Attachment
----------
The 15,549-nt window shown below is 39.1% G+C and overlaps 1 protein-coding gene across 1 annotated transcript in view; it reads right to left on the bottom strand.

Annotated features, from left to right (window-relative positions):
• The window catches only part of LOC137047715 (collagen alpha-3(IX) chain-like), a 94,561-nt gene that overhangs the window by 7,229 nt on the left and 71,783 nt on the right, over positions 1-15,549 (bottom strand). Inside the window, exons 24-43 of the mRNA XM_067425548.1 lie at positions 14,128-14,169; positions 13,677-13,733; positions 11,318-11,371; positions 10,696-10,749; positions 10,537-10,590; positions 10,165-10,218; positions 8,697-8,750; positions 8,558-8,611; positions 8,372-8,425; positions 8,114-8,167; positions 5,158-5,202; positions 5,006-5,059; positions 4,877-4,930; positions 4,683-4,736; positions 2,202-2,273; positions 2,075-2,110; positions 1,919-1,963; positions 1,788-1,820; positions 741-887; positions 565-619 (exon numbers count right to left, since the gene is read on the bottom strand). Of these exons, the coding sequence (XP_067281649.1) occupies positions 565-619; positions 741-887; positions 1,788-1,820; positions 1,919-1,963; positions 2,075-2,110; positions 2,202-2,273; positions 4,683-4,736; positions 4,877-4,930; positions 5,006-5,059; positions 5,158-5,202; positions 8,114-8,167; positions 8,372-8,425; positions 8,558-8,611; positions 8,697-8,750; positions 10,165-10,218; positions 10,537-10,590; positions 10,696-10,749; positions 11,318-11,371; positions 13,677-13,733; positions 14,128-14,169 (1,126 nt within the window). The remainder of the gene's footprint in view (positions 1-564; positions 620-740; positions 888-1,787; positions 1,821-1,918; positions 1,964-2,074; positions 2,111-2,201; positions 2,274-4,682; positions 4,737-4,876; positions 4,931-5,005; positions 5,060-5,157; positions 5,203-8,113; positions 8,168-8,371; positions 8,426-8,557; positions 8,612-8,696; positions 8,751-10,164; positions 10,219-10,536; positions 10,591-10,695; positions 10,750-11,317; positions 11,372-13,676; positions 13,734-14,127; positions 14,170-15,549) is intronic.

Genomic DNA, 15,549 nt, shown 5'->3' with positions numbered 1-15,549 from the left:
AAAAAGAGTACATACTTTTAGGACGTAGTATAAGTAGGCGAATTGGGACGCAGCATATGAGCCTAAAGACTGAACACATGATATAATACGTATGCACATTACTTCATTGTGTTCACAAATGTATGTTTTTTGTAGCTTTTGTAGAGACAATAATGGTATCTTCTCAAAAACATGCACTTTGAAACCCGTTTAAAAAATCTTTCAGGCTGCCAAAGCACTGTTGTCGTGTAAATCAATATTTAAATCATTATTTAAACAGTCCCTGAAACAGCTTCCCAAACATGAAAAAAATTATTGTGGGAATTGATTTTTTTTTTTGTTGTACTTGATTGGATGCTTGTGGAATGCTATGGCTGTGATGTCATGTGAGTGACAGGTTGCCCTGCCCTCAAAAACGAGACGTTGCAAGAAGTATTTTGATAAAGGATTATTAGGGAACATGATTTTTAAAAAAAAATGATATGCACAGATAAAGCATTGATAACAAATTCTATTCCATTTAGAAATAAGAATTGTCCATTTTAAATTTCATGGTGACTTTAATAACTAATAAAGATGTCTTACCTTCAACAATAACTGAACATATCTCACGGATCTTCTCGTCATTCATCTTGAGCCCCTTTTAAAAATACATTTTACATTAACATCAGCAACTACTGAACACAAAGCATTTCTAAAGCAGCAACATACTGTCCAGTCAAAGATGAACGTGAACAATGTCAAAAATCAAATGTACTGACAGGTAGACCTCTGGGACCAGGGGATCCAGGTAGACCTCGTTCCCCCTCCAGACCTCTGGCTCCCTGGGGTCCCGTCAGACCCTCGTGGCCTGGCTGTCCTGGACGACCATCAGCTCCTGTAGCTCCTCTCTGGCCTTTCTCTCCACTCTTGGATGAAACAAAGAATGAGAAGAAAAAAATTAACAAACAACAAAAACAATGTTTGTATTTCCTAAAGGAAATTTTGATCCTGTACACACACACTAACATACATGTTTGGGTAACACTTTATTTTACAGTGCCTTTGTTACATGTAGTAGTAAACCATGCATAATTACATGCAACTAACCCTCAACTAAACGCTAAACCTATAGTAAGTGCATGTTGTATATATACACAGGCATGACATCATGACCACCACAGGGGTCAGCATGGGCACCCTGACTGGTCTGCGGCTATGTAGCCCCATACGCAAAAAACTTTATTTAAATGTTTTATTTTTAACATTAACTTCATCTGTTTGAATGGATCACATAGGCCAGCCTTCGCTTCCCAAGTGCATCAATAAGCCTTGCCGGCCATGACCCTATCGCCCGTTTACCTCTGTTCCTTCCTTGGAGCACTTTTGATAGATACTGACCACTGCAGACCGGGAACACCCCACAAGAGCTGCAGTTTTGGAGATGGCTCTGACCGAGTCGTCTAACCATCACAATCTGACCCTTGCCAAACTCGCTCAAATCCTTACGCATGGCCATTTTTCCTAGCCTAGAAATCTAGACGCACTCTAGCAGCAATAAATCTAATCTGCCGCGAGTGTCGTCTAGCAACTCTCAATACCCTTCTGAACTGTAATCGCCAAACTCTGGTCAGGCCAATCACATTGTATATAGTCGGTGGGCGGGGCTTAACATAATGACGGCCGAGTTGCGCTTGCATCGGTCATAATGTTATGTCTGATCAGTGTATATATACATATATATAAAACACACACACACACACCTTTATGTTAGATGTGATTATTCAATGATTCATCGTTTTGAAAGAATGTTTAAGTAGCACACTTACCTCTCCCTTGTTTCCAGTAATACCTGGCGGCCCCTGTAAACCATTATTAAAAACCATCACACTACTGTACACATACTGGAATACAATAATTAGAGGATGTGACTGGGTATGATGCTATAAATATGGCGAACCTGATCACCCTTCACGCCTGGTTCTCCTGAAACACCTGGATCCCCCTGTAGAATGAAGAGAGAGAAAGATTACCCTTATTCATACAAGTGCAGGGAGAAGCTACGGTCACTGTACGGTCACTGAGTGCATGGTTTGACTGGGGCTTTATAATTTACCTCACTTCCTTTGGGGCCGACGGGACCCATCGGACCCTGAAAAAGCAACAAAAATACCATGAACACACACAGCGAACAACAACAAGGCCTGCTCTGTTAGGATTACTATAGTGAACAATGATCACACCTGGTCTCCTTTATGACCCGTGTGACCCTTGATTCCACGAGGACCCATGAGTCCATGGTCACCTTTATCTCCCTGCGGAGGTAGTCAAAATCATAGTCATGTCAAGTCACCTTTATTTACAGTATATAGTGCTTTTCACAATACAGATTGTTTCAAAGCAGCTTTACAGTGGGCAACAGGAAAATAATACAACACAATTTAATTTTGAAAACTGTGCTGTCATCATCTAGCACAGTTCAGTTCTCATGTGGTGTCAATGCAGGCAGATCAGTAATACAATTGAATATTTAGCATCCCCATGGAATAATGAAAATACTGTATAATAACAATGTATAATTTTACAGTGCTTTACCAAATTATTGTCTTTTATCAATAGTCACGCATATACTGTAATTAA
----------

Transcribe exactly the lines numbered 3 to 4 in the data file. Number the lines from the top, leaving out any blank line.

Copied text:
• The window catches only part of LOC137047715 (collagen alpha-3(IX) chain-like), a 94,561-nt gene that overhangs the window by 7,229 nt on the left and 71,783 nt on the right, over positions 1-15,549 (bottom strand). Inside the window, exons 24-43 of the mRNA XM_067425548.1 lie at positions 14,128-14,169; positions 13,677-13,733; positions 11,318-11,371; positions 10,696-10,749; positions 10,537-10,590; positions 10,165-10,218; positions 8,697-8,750; positions 8,558-8,611; positions 8,372-8,425; positions 8,114-8,167; positions 5,158-5,202; positions 5,006-5,059; positions 4,877-4,930; positions 4,683-4,736; positions 2,202-2,273; positions 2,075-2,110; positions 1,919-1,963; positions 1,788-1,820; positions 741-887; positions 565-619 (exon numbers count right to left, since the gene is read on the bottom strand). Of these exons, the coding sequence (XP_067281649.1) occupies positions 565-619; positions 741-887; positions 1,788-1,820; positions 1,919-1,963; positions 2,075-2,110; positions 2,202-2,273; positions 4,683-4,736; positions 4,877-4,930; positions 5,006-5,059; positions 5,158-5,202; positions 8,114-8,167; positions 8,372-8,425; positions 8,558-8,611; positions 8,697-8,750; positions 10,165-10,218; positions 10,537-10,590; positions 10,696-10,749; positions 11,318-11,371; positions 13,677-13,733; positions 14,128-14,169 (1,126 nt within the window). The remainder of the gene's footprint in view (positions 1-564; positions 620-740; positions 888-1,787; positions 1,821-1,918; positions 1,964-2,074; positions 2,111-2,201; positions 2,274-4,682; positions 4,737-4,876; positions 4,931-5,005; positions 5,060-5,157; positions 5,203-8,113; positions 8,168-8,371; positions 8,426-8,557; positions 8,612-8,696; positions 8,751-10,164; positions 10,219-10,536; positions 10,591-10,695; positions 10,750-11,317; positions 11,372-13,676; positions 13,734-14,127; positions 14,170-15,549) is intronic.

Genomic DNA, 15,549 nt, shown 5'->3' with positions numbered 1-15,549 from the left: